Scott Miller is the general manager for City Utilities.
"We are going to be spending just shy of 35 million on environmental equipment."
The regulations enforce less pollution in the air. Older power plants can hurt the environment. Barbara Lucks is a city of Springfield's Sustainability Officer.
"Pollution generally is a cause by inefficient operations of some kind, of some kind of engine."
"When we add this new equipment in 2016, we will be down 93 percent from what our emissions were in 1980."
Missouri Senator Roy Blunt says the EPA's regulations will create higher utilities bills and push companies to other countries.
"The jobs we lose as a result of rules that don't make sense go to some country that cares a whole lot less about what comes out of a smoke stack than we do," says Blunt.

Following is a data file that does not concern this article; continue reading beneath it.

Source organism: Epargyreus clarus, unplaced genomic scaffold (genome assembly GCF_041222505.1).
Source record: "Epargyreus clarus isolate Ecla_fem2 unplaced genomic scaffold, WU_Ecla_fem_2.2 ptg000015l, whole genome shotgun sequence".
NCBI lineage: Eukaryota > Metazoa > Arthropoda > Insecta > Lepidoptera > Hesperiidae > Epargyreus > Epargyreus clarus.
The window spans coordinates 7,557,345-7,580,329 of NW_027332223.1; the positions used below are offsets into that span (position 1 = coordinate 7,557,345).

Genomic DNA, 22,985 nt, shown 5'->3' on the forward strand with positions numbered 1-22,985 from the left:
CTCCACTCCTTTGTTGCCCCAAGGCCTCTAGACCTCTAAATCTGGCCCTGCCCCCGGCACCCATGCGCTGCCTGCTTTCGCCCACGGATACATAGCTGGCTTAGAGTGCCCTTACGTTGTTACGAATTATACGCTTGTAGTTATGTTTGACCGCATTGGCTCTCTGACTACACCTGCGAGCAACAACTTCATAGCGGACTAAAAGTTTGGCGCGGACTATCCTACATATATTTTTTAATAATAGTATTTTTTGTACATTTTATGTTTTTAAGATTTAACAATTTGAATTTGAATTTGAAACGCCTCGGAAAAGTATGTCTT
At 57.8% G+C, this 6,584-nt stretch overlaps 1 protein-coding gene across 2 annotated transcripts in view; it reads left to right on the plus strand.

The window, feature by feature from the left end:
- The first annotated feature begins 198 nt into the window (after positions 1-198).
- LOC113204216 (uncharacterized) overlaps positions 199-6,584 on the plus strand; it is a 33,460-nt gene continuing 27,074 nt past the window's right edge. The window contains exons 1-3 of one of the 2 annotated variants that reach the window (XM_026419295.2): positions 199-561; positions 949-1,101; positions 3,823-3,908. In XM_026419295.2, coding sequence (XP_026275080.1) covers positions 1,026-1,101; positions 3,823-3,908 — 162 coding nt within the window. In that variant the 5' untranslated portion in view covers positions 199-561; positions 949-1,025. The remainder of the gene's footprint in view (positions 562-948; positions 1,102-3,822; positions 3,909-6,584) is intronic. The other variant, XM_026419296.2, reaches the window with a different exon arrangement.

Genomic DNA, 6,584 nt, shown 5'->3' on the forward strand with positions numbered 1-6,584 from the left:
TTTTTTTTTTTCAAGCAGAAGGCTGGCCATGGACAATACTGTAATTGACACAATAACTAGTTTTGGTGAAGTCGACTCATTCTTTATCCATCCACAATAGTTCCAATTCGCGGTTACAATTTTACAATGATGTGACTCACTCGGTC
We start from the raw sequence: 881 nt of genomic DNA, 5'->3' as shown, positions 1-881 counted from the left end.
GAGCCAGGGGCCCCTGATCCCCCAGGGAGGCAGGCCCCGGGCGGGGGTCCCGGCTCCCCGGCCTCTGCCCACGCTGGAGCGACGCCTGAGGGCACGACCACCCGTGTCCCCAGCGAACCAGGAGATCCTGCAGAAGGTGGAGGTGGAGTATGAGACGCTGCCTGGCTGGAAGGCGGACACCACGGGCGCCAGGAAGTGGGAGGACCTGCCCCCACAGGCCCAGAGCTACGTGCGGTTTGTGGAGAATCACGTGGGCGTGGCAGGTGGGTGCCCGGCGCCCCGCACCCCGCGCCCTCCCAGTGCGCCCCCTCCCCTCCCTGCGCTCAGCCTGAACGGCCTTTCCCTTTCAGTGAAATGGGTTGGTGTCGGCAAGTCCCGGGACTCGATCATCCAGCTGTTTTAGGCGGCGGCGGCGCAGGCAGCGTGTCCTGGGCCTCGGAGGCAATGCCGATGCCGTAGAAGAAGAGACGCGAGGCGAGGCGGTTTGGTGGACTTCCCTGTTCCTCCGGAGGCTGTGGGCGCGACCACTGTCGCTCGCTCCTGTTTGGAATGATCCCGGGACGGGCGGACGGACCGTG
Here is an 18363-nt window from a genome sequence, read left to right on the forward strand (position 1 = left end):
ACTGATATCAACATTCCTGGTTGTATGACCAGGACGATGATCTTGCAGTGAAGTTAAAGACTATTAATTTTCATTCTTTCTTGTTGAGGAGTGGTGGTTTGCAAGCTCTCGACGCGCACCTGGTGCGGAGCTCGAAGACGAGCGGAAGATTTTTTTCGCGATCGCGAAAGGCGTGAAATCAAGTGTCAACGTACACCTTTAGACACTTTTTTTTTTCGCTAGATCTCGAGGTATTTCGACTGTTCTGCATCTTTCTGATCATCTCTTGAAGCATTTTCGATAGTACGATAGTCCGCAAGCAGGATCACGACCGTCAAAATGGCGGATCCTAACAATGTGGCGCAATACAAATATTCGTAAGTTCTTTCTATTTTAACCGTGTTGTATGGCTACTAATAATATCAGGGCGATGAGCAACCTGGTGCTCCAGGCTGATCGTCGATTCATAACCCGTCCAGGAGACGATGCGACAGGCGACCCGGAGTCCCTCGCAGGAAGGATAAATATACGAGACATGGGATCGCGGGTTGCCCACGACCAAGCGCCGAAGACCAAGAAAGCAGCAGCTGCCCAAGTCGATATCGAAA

Blunt says the act has no positive impact to the environment.
"Nobody wants dirty air, nobody wants dirty water. Everybody wants clean air and clean water but there is a point where regulations have to make sense."
Blunt says the cost does not balance the changes.
"There is a point that when the benefit doesn't justify the cost."
Lucks says people of the Ozarks put a high quality on the environment so its nothing new to them.
"It is going to cost money but as usual, its a balance. If we want clean air, is it the air with breath, is it important, we think it is," says Lucks.
Miller says City Utilities is a municipal company, owned by the people, and they are the ones paying for the changes.
"Our owners are our customers so when we spend money, it impacts them," Miller says.
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